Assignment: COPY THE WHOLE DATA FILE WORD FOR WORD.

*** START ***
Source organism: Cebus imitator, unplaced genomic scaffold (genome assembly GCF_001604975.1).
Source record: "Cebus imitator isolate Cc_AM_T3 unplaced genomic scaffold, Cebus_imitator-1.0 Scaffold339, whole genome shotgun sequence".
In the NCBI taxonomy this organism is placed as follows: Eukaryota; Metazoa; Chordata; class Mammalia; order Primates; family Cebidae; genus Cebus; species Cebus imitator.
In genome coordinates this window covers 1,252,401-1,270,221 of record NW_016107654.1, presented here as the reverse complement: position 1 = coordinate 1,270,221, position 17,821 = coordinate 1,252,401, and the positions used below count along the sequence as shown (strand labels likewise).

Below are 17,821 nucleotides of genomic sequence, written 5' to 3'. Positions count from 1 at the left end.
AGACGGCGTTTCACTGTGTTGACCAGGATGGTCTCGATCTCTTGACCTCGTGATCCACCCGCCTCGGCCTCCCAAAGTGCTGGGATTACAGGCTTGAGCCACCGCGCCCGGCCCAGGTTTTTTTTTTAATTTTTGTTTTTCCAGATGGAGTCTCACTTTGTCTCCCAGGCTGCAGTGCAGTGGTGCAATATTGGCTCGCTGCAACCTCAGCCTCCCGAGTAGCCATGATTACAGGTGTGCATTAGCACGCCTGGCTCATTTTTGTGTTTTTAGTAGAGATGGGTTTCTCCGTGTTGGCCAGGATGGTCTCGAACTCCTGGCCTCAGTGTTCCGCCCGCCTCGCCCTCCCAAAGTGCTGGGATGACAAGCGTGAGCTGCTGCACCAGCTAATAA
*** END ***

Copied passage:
Source organism: Cebus imitator, unplaced genomic scaffold (genome assembly GCF_001604975.1).
Source record: "Cebus imitator isolate Cc_AM_T3 unplaced genomic scaffold, Cebus_imitator-1.0 Scaffold339, whole genome shotgun sequence".
In the NCBI taxonomy this organism is placed as follows: Eukaryota; Metazoa; Chordata; class Mammalia; order Primates; family Cebidae; genus Cebus; species Cebus imitator.
In genome coordinates this window covers 1,252,401-1,270,221 of record NW_016107654.1, presented here as the reverse complement: position 1 = coordinate 1,270,221, position 17,821 = coordinate 1,252,401, and the positions used below count along the sequence as shown (strand labels likewise).

Below are 17,821 nucleotides of genomic sequence, written 5' to 3'. Positions count from 1 at the left end.
AGACGGCGTTTCACTGTGTTGACCAGGATGGTCTCGATCTCTTGACCTCGTGATCCACCCGCCTCGGCCTCCCAAAGTGCTGGGATTACAGGCTTGAGCCACCGCGCCCGGCCCAGGTTTTTTTTTTAATTTTTGTTTTTCCAGATGGAGTCTCACTTTGTCTCCCAGGCTGCAGTGCAGTGGTGCAATATTGGCTCGCTGCAACCTCAGCCTCCCGAGTAGCCATGATTACAGGTGTGCATTAGCACGCCTGGCTCATTTTTGTGTTTTTAGTAGAGATGGGTTTCTCCGTGTTGGCCAGGATGGTCTCGAACTCCTGGCCTCAGTGTTCCGCCCGCCTCGCCCTCCCAAAGTGCTGGGATGACAAGCGTGAGCTGCTGCACCAGCTAATAA